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Drawing February 28, 2017. Good Luck!
After almost 20 years of effort the St. Lawrence River and Lake Ontario have a new, modern water levels plan.
Today the International Joint Commission announced that Plan 2014 will be implemented, returning more natural levels and flows to the River.
Replacing the current, more than 50-year-old plan, will begin the restoration of critical wetland habitat. The tourism economy of the River communities, dependent as it is on a healthy River ecosystem, will also see significant benefits.
Save The River has advocated for a modern water levels plan for the River for decades and we continued our efforts with others this year following American River’s designation of the St. Lawrence as one of America’s Most Endangered Rivers. But the announcement today could not have happened without our members and followers, the thousands of individuals who love the Lake and River and the other conservation, environmental and sportsmen organizations, businesses, governments, and elected officials who have demanded real change and action.
We commend the IJC, and the U.S. and Canadian governments and are proud of the role Save The River, its members, followers and partners, played in seeing Plan 2014 enacted.
The benefits of Plan 2014 include: a 40%, increase in wet meadow acreage; a 39% rebound in populations of Northern Pike, the top fish predator in coastal marshes; a 16% rebound in Black Tern populations, a state listed endangered species; a $9.1 annual increase in recreational activity along the St. Lawrence River and Lake Ontario; a frequently longer recreational boating season; and will continue over 50 years of significant shoreline protection.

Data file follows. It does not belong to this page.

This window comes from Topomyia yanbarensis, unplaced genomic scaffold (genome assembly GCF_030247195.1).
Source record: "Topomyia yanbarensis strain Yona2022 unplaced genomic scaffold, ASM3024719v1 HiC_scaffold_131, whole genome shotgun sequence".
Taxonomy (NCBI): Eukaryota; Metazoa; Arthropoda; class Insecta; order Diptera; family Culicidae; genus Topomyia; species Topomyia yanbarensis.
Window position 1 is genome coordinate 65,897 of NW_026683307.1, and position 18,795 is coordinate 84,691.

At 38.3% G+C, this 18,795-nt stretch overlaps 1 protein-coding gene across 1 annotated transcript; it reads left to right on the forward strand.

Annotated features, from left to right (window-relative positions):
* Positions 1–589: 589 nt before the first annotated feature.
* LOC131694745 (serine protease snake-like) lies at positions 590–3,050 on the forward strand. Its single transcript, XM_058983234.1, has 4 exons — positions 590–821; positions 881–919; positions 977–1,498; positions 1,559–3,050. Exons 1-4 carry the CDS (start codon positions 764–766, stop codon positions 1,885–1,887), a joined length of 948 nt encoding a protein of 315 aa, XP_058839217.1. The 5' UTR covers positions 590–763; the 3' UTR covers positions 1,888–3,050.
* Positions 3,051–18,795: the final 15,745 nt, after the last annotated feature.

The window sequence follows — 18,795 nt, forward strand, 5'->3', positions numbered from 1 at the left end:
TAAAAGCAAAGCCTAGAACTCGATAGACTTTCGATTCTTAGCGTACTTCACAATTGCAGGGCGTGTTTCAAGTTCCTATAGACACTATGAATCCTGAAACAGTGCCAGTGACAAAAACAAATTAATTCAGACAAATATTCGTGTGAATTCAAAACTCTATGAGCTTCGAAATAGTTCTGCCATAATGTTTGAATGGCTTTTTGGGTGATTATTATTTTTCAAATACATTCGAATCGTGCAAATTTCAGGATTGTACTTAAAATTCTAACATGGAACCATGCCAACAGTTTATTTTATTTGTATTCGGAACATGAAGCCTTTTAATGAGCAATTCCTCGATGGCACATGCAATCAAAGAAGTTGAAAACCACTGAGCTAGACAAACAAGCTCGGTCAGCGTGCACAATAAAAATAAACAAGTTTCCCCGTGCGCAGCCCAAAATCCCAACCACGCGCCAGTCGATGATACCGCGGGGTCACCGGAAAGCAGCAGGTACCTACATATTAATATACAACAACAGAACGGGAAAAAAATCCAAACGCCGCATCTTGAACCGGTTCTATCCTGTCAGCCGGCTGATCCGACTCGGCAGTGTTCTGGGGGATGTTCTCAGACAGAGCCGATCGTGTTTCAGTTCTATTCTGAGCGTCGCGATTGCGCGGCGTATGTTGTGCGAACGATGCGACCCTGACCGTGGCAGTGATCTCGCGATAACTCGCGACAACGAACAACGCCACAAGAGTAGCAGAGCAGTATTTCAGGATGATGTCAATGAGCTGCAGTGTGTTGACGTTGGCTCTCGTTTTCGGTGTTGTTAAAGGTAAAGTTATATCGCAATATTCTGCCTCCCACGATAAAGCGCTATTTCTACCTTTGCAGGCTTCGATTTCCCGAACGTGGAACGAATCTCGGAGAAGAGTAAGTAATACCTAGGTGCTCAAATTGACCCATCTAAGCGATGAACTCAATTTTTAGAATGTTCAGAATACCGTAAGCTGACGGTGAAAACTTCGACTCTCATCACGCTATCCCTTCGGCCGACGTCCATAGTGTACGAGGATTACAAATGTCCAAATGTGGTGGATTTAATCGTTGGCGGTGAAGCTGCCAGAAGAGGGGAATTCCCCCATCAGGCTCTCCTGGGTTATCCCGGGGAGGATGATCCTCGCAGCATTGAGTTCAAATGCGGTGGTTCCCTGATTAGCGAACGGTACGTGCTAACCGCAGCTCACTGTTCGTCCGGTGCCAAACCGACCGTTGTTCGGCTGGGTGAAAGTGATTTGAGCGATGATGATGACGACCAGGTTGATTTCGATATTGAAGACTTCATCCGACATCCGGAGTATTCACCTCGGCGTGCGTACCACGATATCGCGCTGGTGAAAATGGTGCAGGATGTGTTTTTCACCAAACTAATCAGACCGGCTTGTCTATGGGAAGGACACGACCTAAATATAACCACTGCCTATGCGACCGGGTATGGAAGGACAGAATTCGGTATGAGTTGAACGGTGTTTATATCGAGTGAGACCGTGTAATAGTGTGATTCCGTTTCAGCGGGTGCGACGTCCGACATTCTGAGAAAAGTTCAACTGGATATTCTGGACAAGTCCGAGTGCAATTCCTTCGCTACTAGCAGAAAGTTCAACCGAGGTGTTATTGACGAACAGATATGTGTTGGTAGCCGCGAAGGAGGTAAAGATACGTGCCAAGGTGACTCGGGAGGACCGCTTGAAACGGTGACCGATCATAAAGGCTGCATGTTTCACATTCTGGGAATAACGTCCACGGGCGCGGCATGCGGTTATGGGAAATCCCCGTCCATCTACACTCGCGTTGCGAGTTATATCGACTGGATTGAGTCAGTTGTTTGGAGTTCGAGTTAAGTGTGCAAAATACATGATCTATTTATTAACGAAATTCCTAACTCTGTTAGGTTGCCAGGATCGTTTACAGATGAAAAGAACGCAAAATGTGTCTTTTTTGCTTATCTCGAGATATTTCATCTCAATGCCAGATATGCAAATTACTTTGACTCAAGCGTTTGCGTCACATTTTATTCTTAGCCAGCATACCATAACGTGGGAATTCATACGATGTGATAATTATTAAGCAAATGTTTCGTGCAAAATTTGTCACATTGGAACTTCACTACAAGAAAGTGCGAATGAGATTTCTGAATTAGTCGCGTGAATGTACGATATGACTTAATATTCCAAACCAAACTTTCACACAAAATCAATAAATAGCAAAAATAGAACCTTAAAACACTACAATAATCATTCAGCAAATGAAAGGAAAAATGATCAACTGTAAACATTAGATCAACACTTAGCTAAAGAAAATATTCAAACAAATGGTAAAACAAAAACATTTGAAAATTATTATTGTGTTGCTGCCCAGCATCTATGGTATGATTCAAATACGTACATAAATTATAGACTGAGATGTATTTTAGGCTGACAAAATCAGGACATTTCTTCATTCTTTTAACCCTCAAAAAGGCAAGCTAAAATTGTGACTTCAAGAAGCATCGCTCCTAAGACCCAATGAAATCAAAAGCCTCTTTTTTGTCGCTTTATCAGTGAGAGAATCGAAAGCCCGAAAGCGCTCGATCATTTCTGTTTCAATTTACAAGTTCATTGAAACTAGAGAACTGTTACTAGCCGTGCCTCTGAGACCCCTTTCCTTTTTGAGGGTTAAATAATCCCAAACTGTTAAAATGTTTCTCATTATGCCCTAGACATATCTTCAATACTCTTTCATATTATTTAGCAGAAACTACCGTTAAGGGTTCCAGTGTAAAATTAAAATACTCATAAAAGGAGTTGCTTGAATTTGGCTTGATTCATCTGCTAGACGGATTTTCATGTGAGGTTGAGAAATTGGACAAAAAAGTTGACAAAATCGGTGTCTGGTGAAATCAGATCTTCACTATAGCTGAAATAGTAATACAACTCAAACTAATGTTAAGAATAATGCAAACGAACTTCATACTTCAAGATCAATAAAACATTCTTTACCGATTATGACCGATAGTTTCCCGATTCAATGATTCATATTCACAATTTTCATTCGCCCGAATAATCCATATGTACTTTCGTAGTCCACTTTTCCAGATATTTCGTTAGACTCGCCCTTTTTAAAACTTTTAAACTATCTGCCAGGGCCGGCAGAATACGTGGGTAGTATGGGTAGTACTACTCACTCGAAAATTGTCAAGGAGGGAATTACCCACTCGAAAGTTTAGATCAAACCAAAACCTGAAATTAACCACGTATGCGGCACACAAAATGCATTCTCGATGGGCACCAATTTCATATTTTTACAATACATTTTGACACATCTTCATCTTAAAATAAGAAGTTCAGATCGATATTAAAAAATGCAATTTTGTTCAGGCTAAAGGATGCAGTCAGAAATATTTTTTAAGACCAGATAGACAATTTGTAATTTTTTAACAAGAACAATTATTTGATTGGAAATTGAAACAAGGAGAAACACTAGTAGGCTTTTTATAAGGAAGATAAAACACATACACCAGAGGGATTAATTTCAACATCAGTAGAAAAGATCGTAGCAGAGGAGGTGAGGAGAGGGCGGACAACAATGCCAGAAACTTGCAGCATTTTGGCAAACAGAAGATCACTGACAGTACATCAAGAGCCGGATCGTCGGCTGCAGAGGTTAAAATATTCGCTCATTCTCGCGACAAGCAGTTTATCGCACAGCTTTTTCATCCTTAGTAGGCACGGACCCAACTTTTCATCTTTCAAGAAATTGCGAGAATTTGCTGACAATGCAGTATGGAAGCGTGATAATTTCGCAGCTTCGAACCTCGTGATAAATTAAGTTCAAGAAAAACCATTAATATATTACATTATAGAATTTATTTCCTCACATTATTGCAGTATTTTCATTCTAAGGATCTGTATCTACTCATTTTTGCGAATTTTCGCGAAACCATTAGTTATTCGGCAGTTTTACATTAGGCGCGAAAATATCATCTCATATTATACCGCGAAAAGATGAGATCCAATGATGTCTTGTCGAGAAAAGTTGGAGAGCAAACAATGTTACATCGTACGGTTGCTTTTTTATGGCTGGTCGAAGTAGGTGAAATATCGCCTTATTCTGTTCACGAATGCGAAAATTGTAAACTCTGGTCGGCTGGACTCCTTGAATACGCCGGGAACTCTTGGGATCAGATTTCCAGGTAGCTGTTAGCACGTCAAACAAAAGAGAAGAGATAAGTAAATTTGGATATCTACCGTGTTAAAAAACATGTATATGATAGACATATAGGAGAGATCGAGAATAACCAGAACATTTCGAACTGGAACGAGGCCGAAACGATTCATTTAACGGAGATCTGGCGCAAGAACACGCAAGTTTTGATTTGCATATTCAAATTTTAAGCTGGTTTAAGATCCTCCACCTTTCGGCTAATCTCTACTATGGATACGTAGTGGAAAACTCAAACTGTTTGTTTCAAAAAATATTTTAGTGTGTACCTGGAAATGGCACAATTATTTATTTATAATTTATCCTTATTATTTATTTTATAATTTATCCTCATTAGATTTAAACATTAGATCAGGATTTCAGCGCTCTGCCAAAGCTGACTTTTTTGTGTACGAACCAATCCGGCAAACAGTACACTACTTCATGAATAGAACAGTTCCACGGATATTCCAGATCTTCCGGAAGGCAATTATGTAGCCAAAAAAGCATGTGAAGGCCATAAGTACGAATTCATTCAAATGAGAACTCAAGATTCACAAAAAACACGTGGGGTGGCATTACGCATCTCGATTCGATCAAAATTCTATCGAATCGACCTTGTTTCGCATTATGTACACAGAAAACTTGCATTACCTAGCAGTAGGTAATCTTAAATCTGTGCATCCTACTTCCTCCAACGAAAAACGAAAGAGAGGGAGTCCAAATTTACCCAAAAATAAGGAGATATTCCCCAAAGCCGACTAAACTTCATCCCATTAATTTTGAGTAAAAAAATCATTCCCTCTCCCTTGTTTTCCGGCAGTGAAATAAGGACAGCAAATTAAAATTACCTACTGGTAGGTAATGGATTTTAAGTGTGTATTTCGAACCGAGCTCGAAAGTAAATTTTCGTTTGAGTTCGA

Save The River is committed to seeing that the improvements in River health envisioned in Plan 2014 are realized. And while the new plan is a significant step to restoring the River, it is just a piece of our mission to preserve, protect and restore the St. Lawrence River to ensure it is passed on undiminished for future generations to share; providing safe drinking water, is a home to a thriving range of indigenous species and supporting sustainable economic activity.
For the first time in over 50 years, we have a unique and rare opportunity to reduce the ecological impacts of unnatural water levels management on Lake Ontario and the St. Lawrence River. Plan 2014, if implemented, will allow for more natural variability in water levels, set a positive precedent for deliberations on the Upper Great Lakes water levels regulation, and set the stage for the restoration of 64,000 acres of coastal wetlands – easily the largest single example of Great Lakes restoration to date.
Lake Ontario and the St. Lawrence River enhance the quality of life for all citizens who live, work and recreate in the coastal zones of the Lake and River. Since 2001, the IJC has worked with governments and stakeholders in New York, Ontario and Quebec to develop a new set of procedures for regulating the flow of water through dams in the St. Lawrence. This plan will “contribute to the economic, environmental, and social sustainability of the Lake Ontario and St. Lawrence system” (the IJC’s previously stated goal for a new regulation plan).
The benefits of Plan 2014 are not limited to the environment – recreational boating, hunting, fishing, increased coastal wetland resilience in the face of climate change, and cost-effective shipping all are strengthened under this new approach to regulation. Plan 2014 continues to provide considerable protection for coastal property as well.
It truly is time for #Plan2014Now.